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A perfect storm is brewing in the global food system, pushing food prices to record high levels, and expanding hunger. The continuing fallout from the COVID-19 pandemic, the Russia-Ukraine War, climate-related disasters and a breakdown of supply chains have led to widespread protests across the global South triggered by the spiraling food prices and shortages.
As international institutions struggle to respond, some governments have resorted to knee-jerk ‘food nationalism’ by placing export bans to preserve their own food supplies and stabilise prices. While this is an understandable defensive response, the solution lies in a more systemic, transformative approach.
Read the article by Anuradha Chenoy
“We expected Charles to get the crown. We didn’t expect him to make a billion-dollar fortune first.”
By 1977, the year of the queen’s Silver Jubilee, the political winds had begun to take a distinctly rich people-friendly turn. In 1979, outspoken free-marketeer Margaret Thatcher would become the UK prime minister, and her political soulmate Ronald Reagan would win the White House in 1980. Both moved quickly to cut taxes and regulations that burdened the rich. Both would attack — aggressively — the trade unions that stood up for working people.
Young Prince Charles would soon be exploiting the myriad money-making opportunities this new era offered…
Read the article by Sam Pizzigati
ITUC calls on all governments to adopt laws and reforms to close the persistent global gender pay gap of over 20%.
Systematic discrimination, undervaluation of women’s work and their disproportionate share of unpaid care work are the overarching root causes of the gender pay gap.
The disparity is even higher for women with multiple and intersecting identities and in sectors where women are predominant, such as health and care where the gender pay gap is 24% and most of the top earners are men.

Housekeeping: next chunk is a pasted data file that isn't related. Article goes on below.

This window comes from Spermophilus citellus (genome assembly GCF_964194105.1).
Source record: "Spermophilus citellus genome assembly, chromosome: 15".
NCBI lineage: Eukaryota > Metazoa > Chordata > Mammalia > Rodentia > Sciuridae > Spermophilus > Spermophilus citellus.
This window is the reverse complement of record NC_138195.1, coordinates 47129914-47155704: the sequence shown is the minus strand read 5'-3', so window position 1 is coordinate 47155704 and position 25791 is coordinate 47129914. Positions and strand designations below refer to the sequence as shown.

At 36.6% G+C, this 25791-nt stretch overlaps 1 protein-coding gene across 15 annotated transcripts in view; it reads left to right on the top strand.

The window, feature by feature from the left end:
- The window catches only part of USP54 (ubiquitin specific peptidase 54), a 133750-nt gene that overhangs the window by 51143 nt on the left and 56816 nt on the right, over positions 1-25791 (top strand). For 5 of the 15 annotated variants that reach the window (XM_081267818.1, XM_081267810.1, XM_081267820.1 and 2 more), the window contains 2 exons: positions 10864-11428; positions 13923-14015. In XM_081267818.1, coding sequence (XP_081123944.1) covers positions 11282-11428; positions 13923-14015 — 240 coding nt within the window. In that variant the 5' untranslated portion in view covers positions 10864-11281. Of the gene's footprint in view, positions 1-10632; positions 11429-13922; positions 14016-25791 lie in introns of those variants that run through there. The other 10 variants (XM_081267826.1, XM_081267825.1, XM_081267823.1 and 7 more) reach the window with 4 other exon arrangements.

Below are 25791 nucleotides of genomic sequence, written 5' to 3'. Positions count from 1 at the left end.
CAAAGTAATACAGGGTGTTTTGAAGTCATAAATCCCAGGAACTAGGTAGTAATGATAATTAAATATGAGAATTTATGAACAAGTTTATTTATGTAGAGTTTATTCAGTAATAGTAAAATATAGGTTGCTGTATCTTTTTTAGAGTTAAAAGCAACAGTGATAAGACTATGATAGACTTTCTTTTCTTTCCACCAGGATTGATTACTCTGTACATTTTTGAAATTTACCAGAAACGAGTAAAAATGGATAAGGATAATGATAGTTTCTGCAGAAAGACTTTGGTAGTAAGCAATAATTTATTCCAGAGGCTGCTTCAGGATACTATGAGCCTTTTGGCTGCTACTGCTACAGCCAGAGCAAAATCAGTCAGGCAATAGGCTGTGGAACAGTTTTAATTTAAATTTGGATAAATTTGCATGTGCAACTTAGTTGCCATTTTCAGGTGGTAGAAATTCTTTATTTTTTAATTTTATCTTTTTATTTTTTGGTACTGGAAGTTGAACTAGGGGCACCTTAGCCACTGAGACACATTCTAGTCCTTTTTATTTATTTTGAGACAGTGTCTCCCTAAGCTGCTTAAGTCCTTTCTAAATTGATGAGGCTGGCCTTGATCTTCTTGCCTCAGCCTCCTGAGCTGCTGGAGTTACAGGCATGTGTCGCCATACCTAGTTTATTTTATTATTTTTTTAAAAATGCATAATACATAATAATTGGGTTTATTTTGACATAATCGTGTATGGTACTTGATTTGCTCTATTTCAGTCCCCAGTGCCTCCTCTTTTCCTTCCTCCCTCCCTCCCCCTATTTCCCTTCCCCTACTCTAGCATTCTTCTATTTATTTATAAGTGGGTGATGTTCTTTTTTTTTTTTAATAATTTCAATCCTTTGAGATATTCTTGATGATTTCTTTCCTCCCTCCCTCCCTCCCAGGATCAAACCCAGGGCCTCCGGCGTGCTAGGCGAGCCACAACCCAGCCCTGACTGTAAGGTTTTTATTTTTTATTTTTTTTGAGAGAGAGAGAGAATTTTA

This is compounded by women’s exclusion from accessing paid decent work. The labour force gender participation gap remains stuck at 27% and the majority of women are in precarious and informal jobs with inadequate minimum wages and limited or no access to social protection.
Furthermore, the gender gaps have widened due to the disproportionate employment and income losses for women due to the economic effects of the COVID-19 pandemic.
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The global erosion of trust in the global institutions is the direct result of non-delivery on the most crucial challenges that face humanity such as inequality, poverty, and climate change. South-South Cooperation can play a vital role in reinvigorating multilateralism. Beyond its horizontal engagements it has already begun supporting and enriching processes, institutions and norms-building at the global level. However, changing the superstructures that have discriminated against many developing countries will require a strategy that involves prioritising, coalition-building and coordination.
Read the article of the South Centre
A new social-democratic era depends on the high, progressive taxation which made the postwar decades so successful in the west.
Read the article by Johann Pall Johannsson